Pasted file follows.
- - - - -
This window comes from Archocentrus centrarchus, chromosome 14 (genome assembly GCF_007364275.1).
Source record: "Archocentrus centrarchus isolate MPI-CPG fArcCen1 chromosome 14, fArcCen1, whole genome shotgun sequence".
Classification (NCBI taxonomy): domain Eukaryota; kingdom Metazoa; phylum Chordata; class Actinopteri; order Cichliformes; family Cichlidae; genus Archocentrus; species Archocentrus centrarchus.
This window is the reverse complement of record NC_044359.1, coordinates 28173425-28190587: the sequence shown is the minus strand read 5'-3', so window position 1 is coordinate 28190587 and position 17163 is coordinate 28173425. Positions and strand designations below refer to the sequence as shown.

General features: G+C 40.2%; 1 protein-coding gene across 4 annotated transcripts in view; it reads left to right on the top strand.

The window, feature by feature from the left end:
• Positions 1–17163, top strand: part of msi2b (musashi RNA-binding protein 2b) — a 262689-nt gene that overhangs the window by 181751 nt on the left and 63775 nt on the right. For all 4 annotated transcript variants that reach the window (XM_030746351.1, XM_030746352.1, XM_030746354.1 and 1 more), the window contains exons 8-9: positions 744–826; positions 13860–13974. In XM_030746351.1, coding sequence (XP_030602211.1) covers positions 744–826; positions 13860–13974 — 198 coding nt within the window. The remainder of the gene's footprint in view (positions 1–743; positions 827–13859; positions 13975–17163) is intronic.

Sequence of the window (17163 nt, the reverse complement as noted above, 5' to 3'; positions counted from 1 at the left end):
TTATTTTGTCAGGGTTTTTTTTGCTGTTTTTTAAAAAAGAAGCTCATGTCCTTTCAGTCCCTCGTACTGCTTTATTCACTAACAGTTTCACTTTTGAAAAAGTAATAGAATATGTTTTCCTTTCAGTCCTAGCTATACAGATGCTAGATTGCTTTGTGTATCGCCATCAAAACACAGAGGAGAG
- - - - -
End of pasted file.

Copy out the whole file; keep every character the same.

This window comes from Archocentrus centrarchus, chromosome 14 (genome assembly GCF_007364275.1).
Source record: "Archocentrus centrarchus isolate MPI-CPG fArcCen1 chromosome 14, fArcCen1, whole genome shotgun sequence".
Classification (NCBI taxonomy): domain Eukaryota; kingdom Metazoa; phylum Chordata; class Actinopteri; order Cichliformes; family Cichlidae; genus Archocentrus; species Archocentrus centrarchus.
This window is the reverse complement of record NC_044359.1, coordinates 28173425-28190587: the sequence shown is the minus strand read 5'-3', so window position 1 is coordinate 28190587 and position 17163 is coordinate 28173425. Positions and strand designations below refer to the sequence as shown.

General features: G+C 40.2%; 1 protein-coding gene across 4 annotated transcripts in view; it reads left to right on the top strand.

The window, feature by feature from the left end:
• Positions 1–17163, top strand: part of msi2b (musashi RNA-binding protein 2b) — a 262689-nt gene that overhangs the window by 181751 nt on the left and 63775 nt on the right. For all 4 annotated transcript variants that reach the window (XM_030746351.1, XM_030746352.1, XM_030746354.1 and 1 more), the window contains exons 8-9: positions 744–826; positions 13860–13974. In XM_030746351.1, coding sequence (XP_030602211.1) covers positions 744–826; positions 13860–13974 — 198 coding nt within the window. The remainder of the gene's footprint in view (positions 1–743; positions 827–13859; positions 13975–17163) is intronic.

Sequence of the window (17163 nt, the reverse complement as noted above, 5' to 3'; positions counted from 1 at the left end):
TTATTTTGTCAGGGTTTTTTTTGCTGTTTTTTAAAAAAGAAGCTCATGTCCTTTCAGTCCCTCGTACTGCTTTATTCACTAACAGTTTCACTTTTGAAAAAGTAATAGAATATGTTTTCCTTTCAGTCCTAGCTATACAGATGCTAGATTGCTTTGTGTATCGCCATCAAAACACAGAGGAGAG